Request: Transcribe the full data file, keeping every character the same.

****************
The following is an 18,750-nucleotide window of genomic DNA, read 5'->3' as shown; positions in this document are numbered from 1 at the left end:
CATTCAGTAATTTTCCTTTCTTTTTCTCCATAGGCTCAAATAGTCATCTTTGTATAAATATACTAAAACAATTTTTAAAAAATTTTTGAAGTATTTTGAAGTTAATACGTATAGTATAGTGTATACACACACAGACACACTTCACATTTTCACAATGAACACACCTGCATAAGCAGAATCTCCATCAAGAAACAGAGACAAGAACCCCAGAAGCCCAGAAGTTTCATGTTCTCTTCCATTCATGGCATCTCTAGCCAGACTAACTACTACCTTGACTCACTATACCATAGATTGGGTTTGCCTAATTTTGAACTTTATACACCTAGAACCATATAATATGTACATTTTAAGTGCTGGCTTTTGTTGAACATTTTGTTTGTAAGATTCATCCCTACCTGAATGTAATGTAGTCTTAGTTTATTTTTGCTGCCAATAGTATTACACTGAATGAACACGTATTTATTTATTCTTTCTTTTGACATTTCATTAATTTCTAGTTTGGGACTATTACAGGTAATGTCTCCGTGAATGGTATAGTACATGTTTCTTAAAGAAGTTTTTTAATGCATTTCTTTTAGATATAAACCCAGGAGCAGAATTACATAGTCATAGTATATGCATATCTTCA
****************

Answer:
The following is an 18,750-nucleotide window of genomic DNA, read 5'->3' as shown; positions in this document are numbered from 1 at the left end:
CATTCAGTAATTTTCCTTTCTTTTTCTCCATAGGCTCAAATAGTCATCTTTGTATAAATATACTAAAACAATTTTTAAAAAATTTTTGAAGTATTTTGAAGTTAATACGTATAGTATAGTGTATACACACACAGACACACTTCACATTTTCACAATGAACACACCTGCATAAGCAGAATCTCCATCAAGAAACAGAGACAAGAACCCCAGAAGCCCAGAAGTTTCATGTTCTCTTCCATTCATGGCATCTCTAGCCAGACTAACTACTACCTTGACTCACTATACCATAGATTGGGTTTGCCTAATTTTGAACTTTATACACCTAGAACCATATAATATGTACATTTTAAGTGCTGGCTTTTGTTGAACATTTTGTTTGTAAGATTCATCCCTACCTGAATGTAATGTAGTCTTAGTTTATTTTTGCTGCCAATAGTATTACACTGAATGAACACGTATTTATTTATTCTTTCTTTTGACATTTCATTAATTTCTAGTTTGGGACTATTACAGGTAATGTCTCCGTGAATGGTATAGTACATGTTTCTTAAAGAAGTTTTTTAATGCATTTCTTTTAGATATAAACCCAGGAGCAGAATTACATAGTCATAGTATATGCATATCTTCA